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Let X and Y be linear subspaces of a Hilbert space $\mathcal{H}$. $\\$

Recall that $\\$

$X + Y$ = {$x+y: x \in X, y \in Y$} $\\$

Show that $\\$

$(X+Y)^\bot$ = $X^\bot\cap Y^\bot$ $\\$

I tried solving the problem as follows;$\\$

Let $z\in(X+Y)^\bot$, if$\;$ $\forall$ $x+y\in(X+Y)$ we have $<z,x+y> = 0$. And if $x+y\neq 0$, this implies $z=0$.Hence $(X+Y)^\bot=z=0$. $\\$

Again from $<z,x+y> = 0$, we have $<z,x+y> = <z,x>+<z,y>=0$. Which implies $z\in X^\bot$ and $z\in Y^\bot$. Thus $X^\bot\cap Y^\bot=z=0$. $\\$

Therefore, $(X+Y)^\bot$ = $X^\bot\cap Y^\bot$. $\\$

I don't know if my working is logically correct. Your comments and hints, would be greatly appreciated. Thanks.

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  • $\begingroup$ Your claim that $<z,x+y> = <z,x>+<z,y>=0$ implies $x \in X^{\perp}$ is not correct. You need to show that $<z,x>=0$. Also $<z,x+y>=0$ and $x+y \neq 0$ does not necessarily mean that $z=0$. $\endgroup$
    – Anurag A
    May 15 '19 at 18:06
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Let $z \in (X+Y)^{\perp}$. This means $\langle z,u \rangle =0$ for all $u \in X+Y$. In particular, take $u=x+0$, where $x \in X$ and $0 \in Y$ (since $Y$ is a subspace so $0 \in Y$). Thus $\langle z,x \rangle =0$. Consequently $z \in X^{\perp}$.

Now you can proceed similarly to show that $z \in Y^{\perp}$. This would prove that $(X+Y)^{\perp} \subseteq X^{\perp} \cap Y^{\perp}$. You will now have to show the other containment.

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  • $\begingroup$ Thanks Anurag. But how do I show the other containment. Hint please. $\endgroup$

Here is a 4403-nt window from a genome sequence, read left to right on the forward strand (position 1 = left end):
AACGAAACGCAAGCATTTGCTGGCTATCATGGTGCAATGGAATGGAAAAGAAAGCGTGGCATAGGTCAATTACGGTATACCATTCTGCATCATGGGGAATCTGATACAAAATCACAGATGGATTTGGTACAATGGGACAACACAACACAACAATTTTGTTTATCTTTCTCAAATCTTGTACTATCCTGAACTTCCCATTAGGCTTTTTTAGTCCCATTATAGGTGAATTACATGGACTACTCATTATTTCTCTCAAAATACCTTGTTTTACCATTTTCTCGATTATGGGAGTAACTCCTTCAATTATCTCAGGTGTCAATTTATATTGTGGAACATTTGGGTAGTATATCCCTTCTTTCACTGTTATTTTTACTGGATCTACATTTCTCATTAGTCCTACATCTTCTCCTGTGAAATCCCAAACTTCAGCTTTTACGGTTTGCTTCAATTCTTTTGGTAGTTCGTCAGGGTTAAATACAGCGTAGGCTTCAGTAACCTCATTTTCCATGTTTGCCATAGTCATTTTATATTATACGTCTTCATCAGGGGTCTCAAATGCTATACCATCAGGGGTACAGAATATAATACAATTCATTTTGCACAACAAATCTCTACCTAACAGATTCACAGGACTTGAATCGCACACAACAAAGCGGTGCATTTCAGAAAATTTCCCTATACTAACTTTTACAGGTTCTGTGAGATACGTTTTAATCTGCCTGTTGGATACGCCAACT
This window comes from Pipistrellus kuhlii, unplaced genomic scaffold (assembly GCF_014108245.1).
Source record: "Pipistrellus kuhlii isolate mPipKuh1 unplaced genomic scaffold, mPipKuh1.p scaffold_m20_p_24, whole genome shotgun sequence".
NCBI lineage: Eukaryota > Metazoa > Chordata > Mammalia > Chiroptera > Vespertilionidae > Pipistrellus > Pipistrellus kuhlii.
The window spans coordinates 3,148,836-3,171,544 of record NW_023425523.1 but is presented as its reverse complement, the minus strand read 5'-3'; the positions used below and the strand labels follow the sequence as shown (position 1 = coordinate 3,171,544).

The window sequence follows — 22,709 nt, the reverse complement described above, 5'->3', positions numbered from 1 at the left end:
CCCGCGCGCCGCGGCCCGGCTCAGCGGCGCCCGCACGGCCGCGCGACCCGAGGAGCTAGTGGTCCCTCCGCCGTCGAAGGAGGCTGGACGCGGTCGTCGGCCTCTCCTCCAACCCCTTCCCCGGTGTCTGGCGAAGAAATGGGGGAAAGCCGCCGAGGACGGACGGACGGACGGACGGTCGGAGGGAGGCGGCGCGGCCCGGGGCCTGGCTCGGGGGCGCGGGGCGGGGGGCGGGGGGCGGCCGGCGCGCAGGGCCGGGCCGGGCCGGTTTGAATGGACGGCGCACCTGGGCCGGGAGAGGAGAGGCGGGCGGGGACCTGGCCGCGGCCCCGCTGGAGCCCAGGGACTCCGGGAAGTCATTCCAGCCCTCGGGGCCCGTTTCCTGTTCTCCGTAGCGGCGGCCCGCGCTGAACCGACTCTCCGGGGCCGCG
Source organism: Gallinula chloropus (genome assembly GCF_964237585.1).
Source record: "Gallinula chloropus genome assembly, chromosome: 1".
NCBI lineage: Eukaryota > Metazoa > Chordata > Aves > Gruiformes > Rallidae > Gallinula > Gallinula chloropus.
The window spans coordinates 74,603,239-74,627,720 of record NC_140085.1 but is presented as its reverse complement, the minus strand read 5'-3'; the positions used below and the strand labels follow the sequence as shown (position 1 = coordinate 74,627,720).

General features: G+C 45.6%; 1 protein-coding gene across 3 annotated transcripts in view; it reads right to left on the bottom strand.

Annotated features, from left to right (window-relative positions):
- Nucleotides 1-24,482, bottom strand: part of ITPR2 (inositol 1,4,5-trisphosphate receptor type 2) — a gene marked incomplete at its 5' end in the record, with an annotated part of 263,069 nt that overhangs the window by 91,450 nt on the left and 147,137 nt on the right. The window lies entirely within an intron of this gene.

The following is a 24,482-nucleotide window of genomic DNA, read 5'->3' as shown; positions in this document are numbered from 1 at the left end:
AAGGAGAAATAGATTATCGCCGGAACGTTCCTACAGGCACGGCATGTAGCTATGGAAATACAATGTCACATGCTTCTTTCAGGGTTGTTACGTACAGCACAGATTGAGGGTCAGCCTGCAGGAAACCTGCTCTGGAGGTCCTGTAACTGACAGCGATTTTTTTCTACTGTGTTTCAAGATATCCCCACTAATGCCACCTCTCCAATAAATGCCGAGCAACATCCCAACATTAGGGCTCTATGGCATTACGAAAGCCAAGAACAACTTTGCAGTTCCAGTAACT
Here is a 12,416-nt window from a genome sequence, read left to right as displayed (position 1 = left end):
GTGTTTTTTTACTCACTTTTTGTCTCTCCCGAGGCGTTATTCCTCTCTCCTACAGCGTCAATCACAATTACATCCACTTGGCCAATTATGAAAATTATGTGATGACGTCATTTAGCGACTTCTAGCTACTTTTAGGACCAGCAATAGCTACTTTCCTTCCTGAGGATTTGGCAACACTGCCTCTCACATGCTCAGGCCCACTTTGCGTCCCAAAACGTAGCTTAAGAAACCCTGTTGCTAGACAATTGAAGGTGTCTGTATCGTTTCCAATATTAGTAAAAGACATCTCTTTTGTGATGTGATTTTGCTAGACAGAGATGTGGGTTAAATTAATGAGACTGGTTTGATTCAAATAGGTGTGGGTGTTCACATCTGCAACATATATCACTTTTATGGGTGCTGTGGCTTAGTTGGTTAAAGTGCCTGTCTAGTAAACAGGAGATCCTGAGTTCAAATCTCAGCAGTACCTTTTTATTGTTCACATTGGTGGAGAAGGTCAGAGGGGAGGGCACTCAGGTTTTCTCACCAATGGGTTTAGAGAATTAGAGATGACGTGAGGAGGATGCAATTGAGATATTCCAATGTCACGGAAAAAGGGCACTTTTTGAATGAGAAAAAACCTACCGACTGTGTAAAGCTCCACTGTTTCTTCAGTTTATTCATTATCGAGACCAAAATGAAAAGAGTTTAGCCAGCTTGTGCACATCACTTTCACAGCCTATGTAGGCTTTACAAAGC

– Prince
    May 15 '19 at 18:19
  • $\begingroup$ To start: consider an element $z$ in $X^\perp\cap Y^\perp$, and try to show $z\perp(X+Y) $. $\endgroup$
    – Berci
    May 15 '19 at 19:28
  • $\begingroup$ @Berci Thanks very much. $\endgroup$
    – Prince
    May 16 '19 at 9:13
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With

$z \in (X + Y)^\bot \tag 1$

we have by definition

$\langle z, x + y \rangle = 0, \; \forall x + y \in X + Y; \tag 2$

so in particular if we take

$y = 0, \tag 3$

then

$\forall x \in X, \; \langle z, x \rangle = 0 \Longrightarrow z \in X^\bot; \tag 4$

likewise with

$x = 0 \tag 5$

we obtain

$\forall y \in Y, \; \langle z, y \rangle = 0 \Longrightarrow z \in Y^\bot; \tag 6$

combining (4) and (6) yields

$z \in X^\bot \cap Y^\bot, \tag 7$

and thus we have

$(X + Y)^\bot \subset X^\bot \cap Y^\bot. \tag 8$

Going the other way,

$z \in X^\bot \cap Y^\bot \Longrightarrow z \in X^\bot, \; z \in Y^\bot$ $\Longrightarrow \forall (x, y) \in X \times Y, \; \langle z, x \rangle = \langle z, y \rangle = 0, \tag 9$

whence

$\forall x + y \in X + Y, \; \langle z, x + y \rangle = \langle z, x \rangle + \langle z, y \rangle = 0 + 0 = 0, \tag{10}$

whence

$X^\bot \cap Y^\bot \subset (X + Y)^\bot. \tag{11}$

Now by virtue of (8) and (11) we conclude that

$(X + Y)^\bot = X^\bot \cap Y^\bot. \tag{12}$

$OE\Delta.$

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    $\begingroup$ Thanks alot. You've made all simple and clear. Thanks. $\endgroup$
    – Prince
    May 16 '19 at 9:19
  • $\begingroup$ You are most welcome, sir. Cheers! $\endgroup$ May 16 '19 at 16:10

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